Anderson foundation shares big plans for highway
LaGRANGE — A clean energy seminar and expo cruised through LaGrange recently, with leaders from industry and government convening to discuss Georgia’s sustainable future.
The state Public Service Commission presented the Clean Energy Roadshow, hosted by LaGrange-based Interface — the world’s leading manufacturer of carpet tiling and a global leader in sustainability — on Friday at an Interface facility in the Lukken Industrial Park.
The roadshow, in its sixth year, brings together leaders from the private sector — including Georgia Power, Atlanta Gas Light and solar energy companies — with governmental officials — including state elected officials, municipal utility employees and LaGrange Mayor Jim Thornton. LaGrange is the roadshow’s first of eight stops across the state.
Public Service Commissioner Tim Echols moderated the event, and lauded Interface and local officials for their work on the Ray C. Anderson Highway. Dubbed “The Ray” after Interface’s founder, a 16-mile stretch of Interstate 85 between West Point’s exit 2 and LaGrange’s exit 18, officials hope to make the road the most sustainable and environmentally friendly in the nation.
“I think that the designation as the Ray C. Anderson Highway, the efforts being proposed, and implemented, can be an enormous economic development tool for Troup County in attracting more businesses that have sustainability as a mindset,” Echols said. “It’s drawing attention to the importance of it, and it’s creating an image for this area, and companies like to be in an area that reflects their corporate values.”
Harriet Langford, Ray C. Anderson Foundation president and Anderson’s daughter, addressed the roadshow’s attendees for an update on “The Ray.”
“’The Ray’ will be a global proving ground for the evolving ideas and technologies that will shape the transportation infrastructure of the future, and it starts right here on this 16 miles of West Georgia, on the land and communities surrounding it,” Langford said. “By innovating from the ground up, we’re creating a corridor that reconnects and restores us, paving the way to a safer, more prosperous future for us all.”
The foundation’s goal, simply put, is to make “The Ray” the best stretch of highway in the nation — if not the world. The foundation aims for zero deaths, zero net pollution and zero waste on the 16-mile stretch. Langford and her foundation partners are eyeing creative ways to achieve those lofty goals.
One technology that could be deployed on “The Ray” is so-called “smart road studs,” Langford said. Smart road studs are LED lights embedded in the highway that can help warn drivers of upcoming hazards, such as wildlife in the roadway, weather conditions or impaired drivers.
The Georgia Department of Transportation has already agreed to plant five acres of foliage around the highway that will help filter polluted runoff water before it enters the watershed, Langford added. On top of that, the Georgia Department of Economic Development in 2015 installed a quick-charging, solar-powered electric car charger at the Georgia Welcome Center near I-85 exit 2.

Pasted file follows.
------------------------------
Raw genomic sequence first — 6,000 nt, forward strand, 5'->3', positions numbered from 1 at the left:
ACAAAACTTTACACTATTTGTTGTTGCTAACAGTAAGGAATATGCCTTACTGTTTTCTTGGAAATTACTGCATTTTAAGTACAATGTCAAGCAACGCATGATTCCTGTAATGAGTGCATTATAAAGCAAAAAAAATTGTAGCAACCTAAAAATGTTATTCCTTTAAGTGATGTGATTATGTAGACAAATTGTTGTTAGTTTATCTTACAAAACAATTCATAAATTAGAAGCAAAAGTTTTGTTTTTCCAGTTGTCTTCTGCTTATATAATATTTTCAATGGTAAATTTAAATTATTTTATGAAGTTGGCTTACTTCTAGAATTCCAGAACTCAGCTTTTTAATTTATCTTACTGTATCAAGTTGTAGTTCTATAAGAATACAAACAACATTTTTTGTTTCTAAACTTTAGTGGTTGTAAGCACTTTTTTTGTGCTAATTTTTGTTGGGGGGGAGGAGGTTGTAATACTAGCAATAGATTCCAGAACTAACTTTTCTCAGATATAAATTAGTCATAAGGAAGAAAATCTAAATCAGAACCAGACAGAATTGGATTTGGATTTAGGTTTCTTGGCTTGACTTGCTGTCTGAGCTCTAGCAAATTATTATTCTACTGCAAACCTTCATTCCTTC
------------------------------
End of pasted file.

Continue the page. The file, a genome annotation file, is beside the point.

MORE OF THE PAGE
Still, Langford and the Ray C. Anderson Foundation want to see more on “The Ray.”
“‘The Ray’ will also be bringing new technology to the United States,” Langford said. “A roll-over tire pressure monitoring system will be installed and located at the West Point visitors center for trucks and vehicles. This roll-over tire system will print a report on tire pressure and let drivers know if they have the correct air in their tires, which helps with better fuel efficiency.”
An on-site air compressor will allow drivers to inflate tires if they’re low, Langford added.
Still, the project doesn’t stop there. As transportation officials look toward resurfacing I-85, the Ray C. Anderson Foundation is urging the use of recycled scrap tires, roof shingles and other repurposed materials for creating asphalt. Langford told roadshow attendees the foundation is also looking at the use of so called “carbon concrete” for the resurfacing.
“This technology will capture (carbon dioxide) emissions from dirty coal-powered plants and turn it into a rock aggregate and cement. Now, how restorative is that?” she said.
Even nearby Troup High School, which borders I-85, could benefit from the project. Langford said advocates of “The Ray” want to bring “solar noise barrier walls that could power the high school stadium lights and can help mitigate traffic noise from the highway.”
It’s a big project, but there are some big names behind it. On Thursday, the Georgia Department of Transportation passed a resolution endorsing “The Ray,” and Kia Motors Manufacturing Georgia was instrumental in bringing the solar-powered car charger to the welcome center.
“‘The Ray’ is our chance to show the world what is possible – our chance to demonstrate my father’s philosophy of ‘doing well by doing good,’” Langford said. “We believe it’s possible to reimagine our highway system so that it is safer and more sustainable, and that in doing so, we will create economic development opportunities for our community.”